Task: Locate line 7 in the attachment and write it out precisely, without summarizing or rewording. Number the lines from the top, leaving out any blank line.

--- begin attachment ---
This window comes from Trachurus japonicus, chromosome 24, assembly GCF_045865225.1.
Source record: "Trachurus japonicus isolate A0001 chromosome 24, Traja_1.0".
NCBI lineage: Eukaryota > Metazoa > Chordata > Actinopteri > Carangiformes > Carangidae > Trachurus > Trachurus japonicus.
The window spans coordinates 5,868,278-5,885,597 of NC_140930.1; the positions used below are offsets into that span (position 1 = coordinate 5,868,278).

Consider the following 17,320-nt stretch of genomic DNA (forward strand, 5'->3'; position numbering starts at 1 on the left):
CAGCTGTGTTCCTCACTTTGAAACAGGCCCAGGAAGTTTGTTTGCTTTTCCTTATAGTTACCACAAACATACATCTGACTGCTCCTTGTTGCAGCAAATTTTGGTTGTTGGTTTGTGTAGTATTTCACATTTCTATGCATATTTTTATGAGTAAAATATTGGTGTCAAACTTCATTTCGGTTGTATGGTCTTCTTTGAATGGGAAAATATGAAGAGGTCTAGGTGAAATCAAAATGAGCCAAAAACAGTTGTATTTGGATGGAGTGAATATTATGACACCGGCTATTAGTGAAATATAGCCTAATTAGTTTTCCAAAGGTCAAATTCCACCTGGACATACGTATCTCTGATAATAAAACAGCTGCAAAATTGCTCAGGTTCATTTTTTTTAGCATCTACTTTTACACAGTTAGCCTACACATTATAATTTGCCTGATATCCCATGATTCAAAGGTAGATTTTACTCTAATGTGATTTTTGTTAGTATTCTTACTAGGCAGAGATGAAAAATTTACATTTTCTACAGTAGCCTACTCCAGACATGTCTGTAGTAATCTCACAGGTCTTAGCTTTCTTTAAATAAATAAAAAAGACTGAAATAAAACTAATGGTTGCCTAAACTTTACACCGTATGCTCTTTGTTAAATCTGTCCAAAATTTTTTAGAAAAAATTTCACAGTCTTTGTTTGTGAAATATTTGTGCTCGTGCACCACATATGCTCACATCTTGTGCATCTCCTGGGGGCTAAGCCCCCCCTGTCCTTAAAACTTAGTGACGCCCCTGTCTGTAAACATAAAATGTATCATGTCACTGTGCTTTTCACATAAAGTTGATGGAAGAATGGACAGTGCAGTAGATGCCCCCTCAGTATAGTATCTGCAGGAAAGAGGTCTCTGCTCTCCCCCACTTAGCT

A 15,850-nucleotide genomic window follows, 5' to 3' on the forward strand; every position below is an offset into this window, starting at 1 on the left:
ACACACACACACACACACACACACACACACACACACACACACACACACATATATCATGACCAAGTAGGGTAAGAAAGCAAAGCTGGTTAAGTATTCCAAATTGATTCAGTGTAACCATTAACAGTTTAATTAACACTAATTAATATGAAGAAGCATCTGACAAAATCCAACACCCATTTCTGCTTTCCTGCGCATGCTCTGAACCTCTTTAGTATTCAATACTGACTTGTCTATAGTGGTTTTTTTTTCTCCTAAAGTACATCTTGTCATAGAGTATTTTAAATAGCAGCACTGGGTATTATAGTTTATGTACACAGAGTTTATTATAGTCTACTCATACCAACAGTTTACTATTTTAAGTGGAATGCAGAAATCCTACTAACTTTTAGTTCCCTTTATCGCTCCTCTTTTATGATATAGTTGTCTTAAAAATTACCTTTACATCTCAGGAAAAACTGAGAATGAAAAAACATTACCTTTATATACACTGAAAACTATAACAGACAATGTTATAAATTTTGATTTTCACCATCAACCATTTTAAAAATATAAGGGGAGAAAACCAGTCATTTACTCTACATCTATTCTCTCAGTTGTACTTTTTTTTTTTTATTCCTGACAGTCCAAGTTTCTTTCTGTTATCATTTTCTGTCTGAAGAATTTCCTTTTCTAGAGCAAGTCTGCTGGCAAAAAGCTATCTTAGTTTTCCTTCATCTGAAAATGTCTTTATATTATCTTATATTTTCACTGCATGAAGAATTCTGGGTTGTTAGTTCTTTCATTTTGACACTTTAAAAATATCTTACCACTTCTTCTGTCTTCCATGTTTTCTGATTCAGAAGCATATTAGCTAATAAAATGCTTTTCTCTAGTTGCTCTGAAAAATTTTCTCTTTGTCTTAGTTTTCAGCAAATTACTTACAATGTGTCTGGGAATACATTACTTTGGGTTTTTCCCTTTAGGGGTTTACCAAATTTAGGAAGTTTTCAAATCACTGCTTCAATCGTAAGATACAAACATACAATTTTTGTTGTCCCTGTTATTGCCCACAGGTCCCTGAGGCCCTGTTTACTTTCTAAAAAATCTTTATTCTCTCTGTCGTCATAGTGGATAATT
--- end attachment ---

A 15,850-nucleotide genomic window follows, 5' to 3' on the forward strand; every position below is an offset into this window, starting at 1 on the left: